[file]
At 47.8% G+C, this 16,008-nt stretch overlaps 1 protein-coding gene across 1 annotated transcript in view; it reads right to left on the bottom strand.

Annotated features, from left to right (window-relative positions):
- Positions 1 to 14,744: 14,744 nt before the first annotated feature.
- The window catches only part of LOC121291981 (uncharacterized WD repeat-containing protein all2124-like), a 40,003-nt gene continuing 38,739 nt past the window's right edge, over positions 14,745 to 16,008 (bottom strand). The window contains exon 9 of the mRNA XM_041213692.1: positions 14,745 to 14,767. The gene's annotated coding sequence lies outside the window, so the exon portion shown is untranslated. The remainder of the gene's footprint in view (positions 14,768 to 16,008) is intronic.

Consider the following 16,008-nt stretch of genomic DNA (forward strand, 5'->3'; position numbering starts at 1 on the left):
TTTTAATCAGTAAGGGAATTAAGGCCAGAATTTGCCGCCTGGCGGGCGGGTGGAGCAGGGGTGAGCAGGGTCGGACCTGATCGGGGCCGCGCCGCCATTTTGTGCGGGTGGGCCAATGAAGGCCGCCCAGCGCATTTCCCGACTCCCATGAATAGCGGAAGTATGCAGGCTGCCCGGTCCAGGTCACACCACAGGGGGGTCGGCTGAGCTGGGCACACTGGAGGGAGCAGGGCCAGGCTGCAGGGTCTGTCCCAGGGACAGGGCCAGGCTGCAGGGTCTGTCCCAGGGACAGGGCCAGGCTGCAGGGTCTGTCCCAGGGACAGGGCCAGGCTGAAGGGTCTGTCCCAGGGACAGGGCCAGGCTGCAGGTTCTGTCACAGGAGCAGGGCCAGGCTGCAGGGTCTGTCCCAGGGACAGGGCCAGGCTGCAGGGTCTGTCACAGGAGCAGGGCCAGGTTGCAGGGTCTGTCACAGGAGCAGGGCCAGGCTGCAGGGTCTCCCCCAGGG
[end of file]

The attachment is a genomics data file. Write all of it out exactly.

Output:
At 47.8% G+C, this 16,008-nt stretch overlaps 1 protein-coding gene across 1 annotated transcript in view; it reads right to left on the bottom strand.

Annotated features, from left to right (window-relative positions):
- Positions 1 to 14,744: 14,744 nt before the first annotated feature.
- The window catches only part of LOC121291981 (uncharacterized WD repeat-containing protein all2124-like), a 40,003-nt gene continuing 38,739 nt past the window's right edge, over positions 14,745 to 16,008 (bottom strand). The window contains exon 9 of the mRNA XM_041213692.1: positions 14,745 to 14,767. The gene's annotated coding sequence lies outside the window, so the exon portion shown is untranslated. The remainder of the gene's footprint in view (positions 14,768 to 16,008) is intronic.

Consider the following 16,008-nt stretch of genomic DNA (forward strand, 5'->3'; position numbering starts at 1 on the left):
TTTTAATCAGTAAGGGAATTAAGGCCAGAATTTGCCGCCTGGCGGGCGGGTGGAGCAGGGGTGAGCAGGGTCGGACCTGATCGGGGCCGCGCCGCCATTTTGTGCGGGTGGGCCAATGAAGGCCGCCCAGCGCATTTCCCGACTCCCATGAATAGCGGAAGTATGCAGGCTGCCCGGTCCAGGTCACACCACAGGGGGGTCGGCTGAGCTGGGCACACTGGAGGGAGCAGGGCCAGGCTGCAGGGTCTGTCCCAGGGACAGGGCCAGGCTGCAGGGTCTGTCCCAGGGACAGGGCCAGGCTGCAGGGTCTGTCCCAGGGACAGGGCCAGGCTGAAGGGTCTGTCCCAGGGACAGGGCCAGGCTGCAGGTTCTGTCACAGGAGCAGGGCCAGGCTGCAGGGTCTGTCCCAGGGACAGGGCCAGGCTGCAGGGTCTGTCACAGGAGCAGGGCCAGGTTGCAGGGTCTGTCACAGGAGCAGGGCCAGGCTGCAGGGTCTCCCCCAGGG